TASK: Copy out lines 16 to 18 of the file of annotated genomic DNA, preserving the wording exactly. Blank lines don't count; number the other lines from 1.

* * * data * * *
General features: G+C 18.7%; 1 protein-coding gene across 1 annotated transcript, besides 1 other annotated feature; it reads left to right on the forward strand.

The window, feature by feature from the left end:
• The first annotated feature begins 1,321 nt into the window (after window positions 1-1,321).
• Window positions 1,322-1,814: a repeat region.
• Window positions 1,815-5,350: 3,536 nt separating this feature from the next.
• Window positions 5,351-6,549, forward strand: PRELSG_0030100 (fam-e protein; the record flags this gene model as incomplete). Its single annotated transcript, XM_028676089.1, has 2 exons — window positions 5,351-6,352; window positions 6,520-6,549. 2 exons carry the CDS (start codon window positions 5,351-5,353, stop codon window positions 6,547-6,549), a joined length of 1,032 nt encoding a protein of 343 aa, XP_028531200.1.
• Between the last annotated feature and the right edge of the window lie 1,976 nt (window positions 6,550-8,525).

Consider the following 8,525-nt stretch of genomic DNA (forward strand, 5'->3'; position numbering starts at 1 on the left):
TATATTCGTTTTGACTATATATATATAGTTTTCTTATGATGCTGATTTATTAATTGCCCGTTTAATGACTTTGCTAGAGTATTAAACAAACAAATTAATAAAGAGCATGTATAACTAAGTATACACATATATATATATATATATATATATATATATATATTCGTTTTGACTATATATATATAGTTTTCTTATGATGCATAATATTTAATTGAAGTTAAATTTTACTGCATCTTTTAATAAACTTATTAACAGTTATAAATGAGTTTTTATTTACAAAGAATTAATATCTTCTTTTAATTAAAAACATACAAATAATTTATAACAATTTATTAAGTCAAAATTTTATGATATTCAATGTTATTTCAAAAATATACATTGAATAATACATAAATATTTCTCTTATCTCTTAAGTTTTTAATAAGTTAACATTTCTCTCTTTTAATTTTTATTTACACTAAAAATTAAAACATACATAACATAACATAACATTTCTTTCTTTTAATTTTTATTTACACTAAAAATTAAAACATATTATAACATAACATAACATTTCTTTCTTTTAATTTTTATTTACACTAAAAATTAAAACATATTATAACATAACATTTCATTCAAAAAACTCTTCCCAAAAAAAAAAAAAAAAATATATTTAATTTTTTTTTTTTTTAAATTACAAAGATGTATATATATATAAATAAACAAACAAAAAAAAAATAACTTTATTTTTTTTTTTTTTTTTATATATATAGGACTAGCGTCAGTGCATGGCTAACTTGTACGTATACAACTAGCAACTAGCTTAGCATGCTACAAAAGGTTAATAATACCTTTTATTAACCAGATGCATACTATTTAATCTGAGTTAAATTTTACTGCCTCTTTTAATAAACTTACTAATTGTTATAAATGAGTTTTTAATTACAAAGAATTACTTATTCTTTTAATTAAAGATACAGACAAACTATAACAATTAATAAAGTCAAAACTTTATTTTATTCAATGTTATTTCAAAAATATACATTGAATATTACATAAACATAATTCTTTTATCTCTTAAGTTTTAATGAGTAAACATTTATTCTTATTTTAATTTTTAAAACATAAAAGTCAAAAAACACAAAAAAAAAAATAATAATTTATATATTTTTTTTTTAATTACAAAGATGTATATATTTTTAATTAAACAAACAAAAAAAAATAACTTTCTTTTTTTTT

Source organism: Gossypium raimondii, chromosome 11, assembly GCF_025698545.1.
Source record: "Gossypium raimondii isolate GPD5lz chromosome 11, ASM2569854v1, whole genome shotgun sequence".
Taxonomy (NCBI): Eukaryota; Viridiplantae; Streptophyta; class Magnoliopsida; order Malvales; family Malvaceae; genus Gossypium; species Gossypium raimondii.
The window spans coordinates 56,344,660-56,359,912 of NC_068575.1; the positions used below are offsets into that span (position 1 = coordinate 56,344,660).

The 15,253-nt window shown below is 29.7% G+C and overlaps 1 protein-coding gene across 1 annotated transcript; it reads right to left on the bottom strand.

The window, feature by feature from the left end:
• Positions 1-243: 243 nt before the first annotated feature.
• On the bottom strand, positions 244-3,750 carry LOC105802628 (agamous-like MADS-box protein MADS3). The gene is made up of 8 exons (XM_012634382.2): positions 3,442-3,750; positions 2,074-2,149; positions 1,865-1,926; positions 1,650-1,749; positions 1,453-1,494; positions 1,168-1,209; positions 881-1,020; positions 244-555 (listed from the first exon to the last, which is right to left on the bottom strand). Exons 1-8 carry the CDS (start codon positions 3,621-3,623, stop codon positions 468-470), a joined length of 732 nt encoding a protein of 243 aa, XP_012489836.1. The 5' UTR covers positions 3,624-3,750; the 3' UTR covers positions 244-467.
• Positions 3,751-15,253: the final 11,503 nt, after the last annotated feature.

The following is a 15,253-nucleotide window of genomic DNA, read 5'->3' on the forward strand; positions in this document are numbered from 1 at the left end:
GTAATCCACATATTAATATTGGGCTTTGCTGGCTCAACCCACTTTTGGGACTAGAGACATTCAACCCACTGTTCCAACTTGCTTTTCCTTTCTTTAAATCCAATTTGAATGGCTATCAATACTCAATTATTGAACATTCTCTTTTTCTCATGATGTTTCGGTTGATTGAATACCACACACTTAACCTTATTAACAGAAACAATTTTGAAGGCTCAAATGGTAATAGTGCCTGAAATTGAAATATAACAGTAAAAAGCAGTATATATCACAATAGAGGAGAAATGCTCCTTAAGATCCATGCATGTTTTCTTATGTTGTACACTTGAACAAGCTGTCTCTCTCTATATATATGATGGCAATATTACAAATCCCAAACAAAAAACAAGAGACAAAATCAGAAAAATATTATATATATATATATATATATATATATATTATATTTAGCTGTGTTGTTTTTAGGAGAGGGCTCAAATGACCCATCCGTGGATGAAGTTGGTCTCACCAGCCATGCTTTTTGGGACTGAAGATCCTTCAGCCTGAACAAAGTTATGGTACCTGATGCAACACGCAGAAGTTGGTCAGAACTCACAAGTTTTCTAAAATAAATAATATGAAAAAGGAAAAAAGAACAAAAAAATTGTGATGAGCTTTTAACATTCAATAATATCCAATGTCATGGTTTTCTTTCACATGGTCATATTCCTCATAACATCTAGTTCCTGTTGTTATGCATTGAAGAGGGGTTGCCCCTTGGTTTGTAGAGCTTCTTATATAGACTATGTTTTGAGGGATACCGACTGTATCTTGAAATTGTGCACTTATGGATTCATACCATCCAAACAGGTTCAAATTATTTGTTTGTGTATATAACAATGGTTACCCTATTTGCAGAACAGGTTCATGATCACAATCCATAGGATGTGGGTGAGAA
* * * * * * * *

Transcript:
• Positions 1-243: 243 nt before the first annotated feature.
• On the bottom strand, positions 244-3,750 carry LOC105802628 (agamous-like MADS-box protein MADS3). The gene is made up of 8 exons (XM_012634382.2): positions 3,442-3,750; positions 2,074-2,149; positions 1,865-1,926; positions 1,650-1,749; positions 1,453-1,494; positions 1,168-1,209; positions 881-1,020; positions 244-555 (listed from the first exon to the last, which is right to left on the bottom strand). Exons 1-8 carry the CDS (start codon positions 3,621-3,623, stop codon positions 468-470), a joined length of 732 nt encoding a protein of 243 aa, XP_012489836.1. The 5' UTR covers positions 3,624-3,750; the 3' UTR covers positions 244-467.
• Positions 3,751-15,253: the final 11,503 nt, after the last annotated feature.